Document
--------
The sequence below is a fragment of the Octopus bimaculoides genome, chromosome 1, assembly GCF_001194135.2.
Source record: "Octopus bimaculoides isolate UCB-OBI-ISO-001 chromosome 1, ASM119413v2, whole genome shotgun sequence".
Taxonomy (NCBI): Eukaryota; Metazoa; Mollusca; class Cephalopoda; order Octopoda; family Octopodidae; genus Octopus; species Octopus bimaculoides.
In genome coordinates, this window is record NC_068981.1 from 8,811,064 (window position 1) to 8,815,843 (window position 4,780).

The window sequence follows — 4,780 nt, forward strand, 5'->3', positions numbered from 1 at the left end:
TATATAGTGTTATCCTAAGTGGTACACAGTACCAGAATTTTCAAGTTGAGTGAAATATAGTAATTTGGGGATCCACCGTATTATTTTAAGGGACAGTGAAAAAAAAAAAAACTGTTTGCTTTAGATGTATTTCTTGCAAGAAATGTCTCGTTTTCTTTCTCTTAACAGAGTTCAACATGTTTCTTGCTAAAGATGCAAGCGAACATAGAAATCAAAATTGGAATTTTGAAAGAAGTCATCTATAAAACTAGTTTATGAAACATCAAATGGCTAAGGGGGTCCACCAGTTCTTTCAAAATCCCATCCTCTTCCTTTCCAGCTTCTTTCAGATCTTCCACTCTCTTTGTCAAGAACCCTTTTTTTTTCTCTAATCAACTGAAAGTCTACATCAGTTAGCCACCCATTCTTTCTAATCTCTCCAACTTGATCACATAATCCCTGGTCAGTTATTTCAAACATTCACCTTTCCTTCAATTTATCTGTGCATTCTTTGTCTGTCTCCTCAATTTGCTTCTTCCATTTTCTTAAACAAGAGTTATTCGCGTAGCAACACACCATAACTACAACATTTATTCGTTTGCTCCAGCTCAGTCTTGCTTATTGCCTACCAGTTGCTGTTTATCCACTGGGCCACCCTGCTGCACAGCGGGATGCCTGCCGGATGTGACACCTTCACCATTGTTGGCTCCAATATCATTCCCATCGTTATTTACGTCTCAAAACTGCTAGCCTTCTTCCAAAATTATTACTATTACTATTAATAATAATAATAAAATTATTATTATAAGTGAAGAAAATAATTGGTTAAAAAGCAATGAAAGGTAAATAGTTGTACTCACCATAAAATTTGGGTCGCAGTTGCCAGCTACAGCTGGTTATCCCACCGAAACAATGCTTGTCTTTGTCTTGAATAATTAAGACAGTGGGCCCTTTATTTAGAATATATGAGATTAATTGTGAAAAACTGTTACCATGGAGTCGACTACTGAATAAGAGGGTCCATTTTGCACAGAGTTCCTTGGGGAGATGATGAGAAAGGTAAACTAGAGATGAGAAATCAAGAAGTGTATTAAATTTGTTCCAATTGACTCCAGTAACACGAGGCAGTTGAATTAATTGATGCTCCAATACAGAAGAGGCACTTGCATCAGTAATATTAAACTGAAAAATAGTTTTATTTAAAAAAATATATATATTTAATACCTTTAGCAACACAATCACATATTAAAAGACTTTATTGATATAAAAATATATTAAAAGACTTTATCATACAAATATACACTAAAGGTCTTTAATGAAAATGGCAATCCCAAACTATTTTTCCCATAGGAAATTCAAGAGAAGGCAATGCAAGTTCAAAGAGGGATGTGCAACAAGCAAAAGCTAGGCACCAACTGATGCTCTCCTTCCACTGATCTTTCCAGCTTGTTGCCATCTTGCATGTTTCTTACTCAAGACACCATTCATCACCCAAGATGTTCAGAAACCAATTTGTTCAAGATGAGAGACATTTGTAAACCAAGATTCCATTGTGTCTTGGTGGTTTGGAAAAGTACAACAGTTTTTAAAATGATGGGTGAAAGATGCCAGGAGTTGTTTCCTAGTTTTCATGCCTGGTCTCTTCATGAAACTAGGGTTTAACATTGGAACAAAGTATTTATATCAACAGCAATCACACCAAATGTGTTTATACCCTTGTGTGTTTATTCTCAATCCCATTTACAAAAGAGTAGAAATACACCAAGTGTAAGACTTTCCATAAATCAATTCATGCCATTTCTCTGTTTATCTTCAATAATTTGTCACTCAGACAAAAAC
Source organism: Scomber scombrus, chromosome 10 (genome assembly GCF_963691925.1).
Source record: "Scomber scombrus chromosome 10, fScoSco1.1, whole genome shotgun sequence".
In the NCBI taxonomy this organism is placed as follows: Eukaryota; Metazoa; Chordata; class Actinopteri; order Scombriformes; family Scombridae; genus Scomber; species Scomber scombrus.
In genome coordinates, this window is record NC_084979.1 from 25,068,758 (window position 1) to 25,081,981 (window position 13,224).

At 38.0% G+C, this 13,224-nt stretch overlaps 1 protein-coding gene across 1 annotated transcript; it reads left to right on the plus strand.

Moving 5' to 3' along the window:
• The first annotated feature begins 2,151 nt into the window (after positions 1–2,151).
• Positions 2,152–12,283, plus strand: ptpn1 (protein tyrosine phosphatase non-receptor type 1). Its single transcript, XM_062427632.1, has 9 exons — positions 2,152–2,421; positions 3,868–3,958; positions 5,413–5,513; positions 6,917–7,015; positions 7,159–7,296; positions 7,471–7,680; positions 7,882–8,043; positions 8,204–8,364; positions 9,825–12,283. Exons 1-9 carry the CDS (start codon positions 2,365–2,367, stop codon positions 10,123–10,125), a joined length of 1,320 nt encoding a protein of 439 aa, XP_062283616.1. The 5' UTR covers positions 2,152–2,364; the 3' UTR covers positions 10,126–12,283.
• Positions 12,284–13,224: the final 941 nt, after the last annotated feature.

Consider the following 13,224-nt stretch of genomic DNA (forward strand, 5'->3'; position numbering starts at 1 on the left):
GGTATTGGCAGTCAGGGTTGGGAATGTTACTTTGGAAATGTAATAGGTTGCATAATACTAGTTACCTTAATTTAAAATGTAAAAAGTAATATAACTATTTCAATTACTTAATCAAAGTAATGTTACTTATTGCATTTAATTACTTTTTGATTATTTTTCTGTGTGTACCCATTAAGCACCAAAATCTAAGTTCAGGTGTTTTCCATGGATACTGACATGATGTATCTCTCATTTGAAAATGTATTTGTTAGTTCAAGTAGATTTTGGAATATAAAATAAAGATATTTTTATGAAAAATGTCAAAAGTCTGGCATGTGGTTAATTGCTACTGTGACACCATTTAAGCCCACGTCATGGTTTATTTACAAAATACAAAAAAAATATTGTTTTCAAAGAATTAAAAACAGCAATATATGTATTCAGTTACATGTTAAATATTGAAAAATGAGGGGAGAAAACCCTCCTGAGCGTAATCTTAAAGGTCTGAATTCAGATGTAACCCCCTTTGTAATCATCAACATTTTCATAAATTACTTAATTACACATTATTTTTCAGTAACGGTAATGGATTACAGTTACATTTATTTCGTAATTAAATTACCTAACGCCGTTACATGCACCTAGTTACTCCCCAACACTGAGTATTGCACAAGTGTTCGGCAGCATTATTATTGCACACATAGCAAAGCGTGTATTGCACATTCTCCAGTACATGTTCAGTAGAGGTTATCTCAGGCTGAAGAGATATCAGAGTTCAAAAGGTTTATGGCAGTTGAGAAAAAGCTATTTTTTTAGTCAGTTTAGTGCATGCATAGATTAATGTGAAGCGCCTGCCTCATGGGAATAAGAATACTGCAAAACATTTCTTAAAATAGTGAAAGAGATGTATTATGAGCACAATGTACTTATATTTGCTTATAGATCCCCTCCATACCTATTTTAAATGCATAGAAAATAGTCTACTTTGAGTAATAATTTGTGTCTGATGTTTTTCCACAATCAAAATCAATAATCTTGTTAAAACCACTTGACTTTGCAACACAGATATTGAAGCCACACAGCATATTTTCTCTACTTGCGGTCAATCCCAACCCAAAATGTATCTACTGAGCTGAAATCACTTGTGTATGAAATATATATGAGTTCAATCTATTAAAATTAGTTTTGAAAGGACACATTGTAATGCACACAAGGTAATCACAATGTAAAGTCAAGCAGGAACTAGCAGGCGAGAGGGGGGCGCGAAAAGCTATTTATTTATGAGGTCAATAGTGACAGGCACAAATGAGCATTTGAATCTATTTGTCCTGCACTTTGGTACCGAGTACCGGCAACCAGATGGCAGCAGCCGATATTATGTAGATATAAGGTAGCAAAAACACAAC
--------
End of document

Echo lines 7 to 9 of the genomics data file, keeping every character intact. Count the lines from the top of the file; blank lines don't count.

Source organism: Scomber scombrus, chromosome 10 (genome assembly GCF_963691925.1).
Source record: "Scomber scombrus chromosome 10, fScoSco1.1, whole genome shotgun sequence".
In the NCBI taxonomy this organism is placed as follows: Eukaryota; Metazoa; Chordata; class Actinopteri; order Scombriformes; family Scombridae; genus Scomber; species Scomber scombrus.